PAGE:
The Rule of Sevens in Puppy Training - Pet Hub USA

The Rule of Sevens in Puppy Training

Share this Article:

Have you ever heard of the Rule of Sevens? It’s a rule of thumb for training puppies and helps you keep them socialized and ready for anything. If you follow this rule, your puppy has a better chance of growing up to be a socialized, well-behaved dog.

What is the Rule of Sevens?

Brown and Black German Shepherd Puppy Sitting on Gray Textile
Photo by Torsten Dettlaff on Pexels

The Rule of Sevens is a series of socialization guidelines for a puppy. It includes several milestones your puppy should have reached by the time they’ve reached seven weeks old. If you hit these milestones, you can expect your dog to have a good personality as they grow up.

Been in Seven Different Locations

brown long coated small dog
Photo by sq lim on Unsplash

Your puppy needs to have seen seven different locations aside from home by the time they’re seven weeks old. Even if that’s just the backyard, front yard, neighbor’s house, car, dog park, vet’s office, and pet store, exposing them to these different environments will help show them the great wide world isn’t scary.

Eaten from Seven Different Containers

brown french bulldog in yellow shirt holding blue ceramic mug
Photo by Karsten Winegeart on Unsplash

Make your puppy more adaptable by having them eat from seven different containers at mealtimes. It’s important to keep their food the same, though. Dogs, and especially puppies, really like routines and schedules. Stick to vet-approved puppy chow.

Met at Least Seven People

selective focus photography of puppy on sweater
Photo by freestocks on Unsplash

Some dog owners are scared of having new people around their precious puppy. However, you need to let your dog meet at least seven people who aren’t you before they reach seven weeks old. If you don’t, they might never learn to trust other people!

Been for a Seven Mile Car Ride

a dog sticking its tongue out of a car window
Photo by Judy Beth Morris on Unsplash

Riding in the car is just a part of life for dogs. Between going to the groomer, the vet, and the dog park, your dog is going to need to learn how to be a good passenger. Make sure to take them for at least one ride in the car for at least seven miles before they turn seven weeks old.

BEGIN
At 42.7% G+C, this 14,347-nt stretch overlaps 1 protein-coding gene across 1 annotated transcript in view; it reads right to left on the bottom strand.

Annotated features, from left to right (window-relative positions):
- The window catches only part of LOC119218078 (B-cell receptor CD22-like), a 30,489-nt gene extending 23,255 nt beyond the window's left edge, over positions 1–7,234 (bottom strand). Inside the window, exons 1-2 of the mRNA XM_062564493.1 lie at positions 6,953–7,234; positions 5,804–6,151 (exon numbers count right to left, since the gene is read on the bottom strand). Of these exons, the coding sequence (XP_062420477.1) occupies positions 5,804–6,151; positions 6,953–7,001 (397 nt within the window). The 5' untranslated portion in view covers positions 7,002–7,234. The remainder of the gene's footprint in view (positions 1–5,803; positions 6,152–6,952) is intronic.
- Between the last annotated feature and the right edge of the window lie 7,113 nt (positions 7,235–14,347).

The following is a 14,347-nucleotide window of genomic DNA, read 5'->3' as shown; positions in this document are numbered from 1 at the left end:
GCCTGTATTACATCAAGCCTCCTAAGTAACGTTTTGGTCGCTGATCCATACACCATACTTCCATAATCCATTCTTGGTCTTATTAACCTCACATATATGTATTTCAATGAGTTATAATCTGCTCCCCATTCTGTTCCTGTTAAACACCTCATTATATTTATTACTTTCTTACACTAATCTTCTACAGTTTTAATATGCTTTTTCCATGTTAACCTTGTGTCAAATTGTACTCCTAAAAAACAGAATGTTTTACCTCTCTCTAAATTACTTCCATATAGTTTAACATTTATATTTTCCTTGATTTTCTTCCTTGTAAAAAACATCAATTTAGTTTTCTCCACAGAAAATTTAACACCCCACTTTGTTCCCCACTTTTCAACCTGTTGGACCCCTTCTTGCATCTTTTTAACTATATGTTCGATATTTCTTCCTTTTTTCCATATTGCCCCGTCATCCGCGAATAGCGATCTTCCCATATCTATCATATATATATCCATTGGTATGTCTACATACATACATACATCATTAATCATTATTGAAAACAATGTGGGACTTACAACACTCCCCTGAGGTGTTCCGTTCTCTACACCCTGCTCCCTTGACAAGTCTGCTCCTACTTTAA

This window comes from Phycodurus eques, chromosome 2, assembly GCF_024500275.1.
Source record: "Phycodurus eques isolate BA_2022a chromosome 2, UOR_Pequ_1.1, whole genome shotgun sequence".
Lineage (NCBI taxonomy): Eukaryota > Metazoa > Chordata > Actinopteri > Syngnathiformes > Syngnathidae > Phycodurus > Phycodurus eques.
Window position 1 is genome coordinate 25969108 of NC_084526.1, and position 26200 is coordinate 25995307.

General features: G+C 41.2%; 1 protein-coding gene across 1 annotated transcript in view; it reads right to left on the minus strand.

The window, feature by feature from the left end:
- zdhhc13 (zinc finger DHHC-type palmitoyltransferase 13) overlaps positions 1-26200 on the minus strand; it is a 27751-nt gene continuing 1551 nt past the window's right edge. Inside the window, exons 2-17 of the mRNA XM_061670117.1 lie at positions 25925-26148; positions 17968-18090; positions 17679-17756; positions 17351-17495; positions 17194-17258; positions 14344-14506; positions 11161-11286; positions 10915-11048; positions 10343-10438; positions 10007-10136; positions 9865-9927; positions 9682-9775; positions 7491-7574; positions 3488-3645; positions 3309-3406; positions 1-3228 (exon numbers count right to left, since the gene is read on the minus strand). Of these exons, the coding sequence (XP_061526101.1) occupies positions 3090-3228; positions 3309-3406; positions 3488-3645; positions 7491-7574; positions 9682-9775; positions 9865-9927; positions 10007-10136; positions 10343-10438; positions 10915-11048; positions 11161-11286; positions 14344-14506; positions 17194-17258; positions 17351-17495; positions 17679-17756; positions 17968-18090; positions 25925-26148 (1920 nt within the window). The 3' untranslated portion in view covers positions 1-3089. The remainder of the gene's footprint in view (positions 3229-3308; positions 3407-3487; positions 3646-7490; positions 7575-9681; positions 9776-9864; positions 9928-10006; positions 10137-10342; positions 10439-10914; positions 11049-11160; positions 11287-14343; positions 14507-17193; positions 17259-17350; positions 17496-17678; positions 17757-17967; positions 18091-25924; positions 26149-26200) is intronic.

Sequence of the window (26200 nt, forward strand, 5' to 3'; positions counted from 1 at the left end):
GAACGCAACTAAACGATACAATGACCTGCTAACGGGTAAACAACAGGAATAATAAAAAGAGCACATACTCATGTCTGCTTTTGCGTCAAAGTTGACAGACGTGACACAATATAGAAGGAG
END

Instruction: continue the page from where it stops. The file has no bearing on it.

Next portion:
Want more pet content and exclusive offers? Sign up for our newsletter today!

Been in a Crate Seven Times

a small black and white dog sleeping on a couch
Photo by Julie Marsh on Unsplash

Being in a crate is also part of being a dog. Not all dogs can sleep in the bed with their owners all the time. Sure, your puppy might be adorable when they sleep on your pillow, but when they grow up that might not be feasible. Get them used to the crate early.

Played with Seven Different Toys

short-coated black and white puppy playing on gray sands
Photo by Andrew Pons on Unsplash

Don’t let your dog get too possessive and attached when it comes to toys. Mix their toys up and let them play with a wide variety of different toys so they can experience positive playtime and also not develop unhealthy attachments to objects.

Been Exposed to Seven Contexts

white dog and gray cat hugging each other on grass
Photo by Krista Mangulsone on Unsplash

This one might be a bit strange at first glance. By “contexts,” we mean that your dog should have been in places with different “feels,” like the store, the vet’s office, large public gatherings, the dog park, and so forth. This one is usually covered at the same time as the tip that they encounter seven different locations, but it’s good to double-check.

Read More: New Puppy Housetraining Tips

Had Solo Playtime Seven Times

four assorted-color puppies on window
Photo by Jametlene Reskp on Unsplash

You should make sure you play with your puppy without other dogs around them at least seven times before they turn seven. You don’t want them to only feel comfortable with playtime when their siblings or parents are around, so give them plenty of hands-on playtime without them nearby.

Read More: 10 Tips to Stop Puppy Biting

What if You’re Too Late?

white and brown long coat large dog
Photo by Pauline Loroy on Unsplash

If you miss any of these benchmarks, you’re not going to have a “broken” dog. It just means you might have to spend some more time training them to be sociable as they get older! As long as you’re a patient and kind owner and you give them lots of positive reinforcement, your dog is going to turn out fine.

Read More: 10 Things Every New Puppy Owner Should Do

Share this Article:

Providing expert tips, practical advice, and personalized product recommendations for happy and healthy pets. Part of the Castaway Studios media network.

As an Amazon Associate, PetHub USA earns from qualifying purchases.

Scroll to Top